asperity in the body?

Shimmer Dancer

Senior Member
Chinese
If a person suffers from pain over all his body, let's says he got chickenpox, is it OK to use the phrase "asperity of the flesh/in the body"? There are only a few google search results, not sure if this collocation is idiomatic?
 
  • Well, I had to look up the word "asperity" so that should tell you it's not too idiomatic or common. :)

    "of the flesh" "in the body" sound archaic and Biblical/Shakespearean, the English of centuries ago. Not too common.:)

    Do you mean something like "He's got chickenpox, so he hurts all over" ?

    (his body is understood, so is not said in this set phrase idiom: "I fell, and now I hurt all over."

    Do you mean as a separate matter that he's got rough patches on his skin due to the chickenpox, but you saw that "asperity" was given a dictionary synonym of rough?

    If so, that kind of rough means difficult to accomplish/severe in manner.

    But rough has another quite different meaning of "not smooth in texture/feels scratchy when you touch it." A cat's whiskers, hair stubble on the skin, a brick, are some examples.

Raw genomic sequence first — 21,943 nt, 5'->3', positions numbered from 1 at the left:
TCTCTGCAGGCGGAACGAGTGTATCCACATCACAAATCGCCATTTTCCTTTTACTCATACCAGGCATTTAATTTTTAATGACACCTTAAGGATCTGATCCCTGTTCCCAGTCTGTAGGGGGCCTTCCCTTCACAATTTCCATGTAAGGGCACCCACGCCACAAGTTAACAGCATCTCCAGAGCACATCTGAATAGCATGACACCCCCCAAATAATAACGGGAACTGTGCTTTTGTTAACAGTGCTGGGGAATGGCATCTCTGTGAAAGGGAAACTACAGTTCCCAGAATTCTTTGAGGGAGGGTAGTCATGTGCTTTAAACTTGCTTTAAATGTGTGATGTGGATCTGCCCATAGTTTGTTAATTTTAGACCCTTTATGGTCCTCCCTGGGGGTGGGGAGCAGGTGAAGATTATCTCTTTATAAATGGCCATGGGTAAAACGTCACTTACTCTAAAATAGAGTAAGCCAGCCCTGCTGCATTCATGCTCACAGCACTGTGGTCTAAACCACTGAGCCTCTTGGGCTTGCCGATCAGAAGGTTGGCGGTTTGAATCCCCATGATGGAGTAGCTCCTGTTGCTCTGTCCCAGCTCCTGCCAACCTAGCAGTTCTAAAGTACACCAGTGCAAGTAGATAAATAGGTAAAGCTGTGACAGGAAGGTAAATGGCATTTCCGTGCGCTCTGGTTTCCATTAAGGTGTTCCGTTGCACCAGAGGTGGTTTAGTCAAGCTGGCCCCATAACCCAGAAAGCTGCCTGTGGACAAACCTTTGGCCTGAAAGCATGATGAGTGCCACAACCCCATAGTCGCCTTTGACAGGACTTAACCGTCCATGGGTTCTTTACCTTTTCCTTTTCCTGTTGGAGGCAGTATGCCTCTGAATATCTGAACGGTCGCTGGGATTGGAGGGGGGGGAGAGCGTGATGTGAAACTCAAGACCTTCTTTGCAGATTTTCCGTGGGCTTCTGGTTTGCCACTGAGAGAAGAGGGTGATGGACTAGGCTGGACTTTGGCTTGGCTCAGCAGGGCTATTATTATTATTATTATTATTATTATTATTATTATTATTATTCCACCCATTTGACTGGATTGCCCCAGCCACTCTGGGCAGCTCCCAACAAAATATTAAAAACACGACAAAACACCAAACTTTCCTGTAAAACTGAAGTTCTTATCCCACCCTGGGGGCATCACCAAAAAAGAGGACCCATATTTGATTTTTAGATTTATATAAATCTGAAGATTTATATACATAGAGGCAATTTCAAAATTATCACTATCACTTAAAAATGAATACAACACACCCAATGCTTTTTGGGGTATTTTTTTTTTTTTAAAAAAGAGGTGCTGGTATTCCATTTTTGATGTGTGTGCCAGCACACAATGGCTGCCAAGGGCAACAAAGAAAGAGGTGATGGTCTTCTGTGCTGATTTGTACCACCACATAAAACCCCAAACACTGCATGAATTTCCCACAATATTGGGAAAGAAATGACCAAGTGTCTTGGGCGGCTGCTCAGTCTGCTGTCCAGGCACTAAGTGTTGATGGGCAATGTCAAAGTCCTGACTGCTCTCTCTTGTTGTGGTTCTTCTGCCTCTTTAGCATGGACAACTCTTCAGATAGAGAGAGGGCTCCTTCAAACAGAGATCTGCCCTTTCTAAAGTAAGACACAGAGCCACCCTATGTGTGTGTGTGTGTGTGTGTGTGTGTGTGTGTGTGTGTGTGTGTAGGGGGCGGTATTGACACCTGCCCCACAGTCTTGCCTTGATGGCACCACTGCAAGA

So, now that you know there's a difference, other posters and I might be able to offer better suggestions when we know what you're trying to say. I'm not quite sure yet.



     

    Shimmer Dancer

    Senior Member
    Chinese
    Thank you for helping and explaining.
    I meant to say he hurts all over, but was not sure if asperity could refer to physical pain. (Let's leave "of the flesh" and "in his body" aside.)

    I've learned that we usually use pain or hurt to describe physical pain, but I also saw in some dictionaries asperity also means hardship, so I am sure if this word is also ok.
     
    I have never come across "asperity" in the "pain" context of the OP. In a medical context the term (used in the science of materials - unevenness of surface, roughness) is sometimes used in relation to friction, lubrication and wear of natural and artificial joints. It seems to be a very technical word. As Dale says, it certainly is not in common use. Tribologists may use it, but "tribologist" is another word that most of us need to look up in a dictionary.
     
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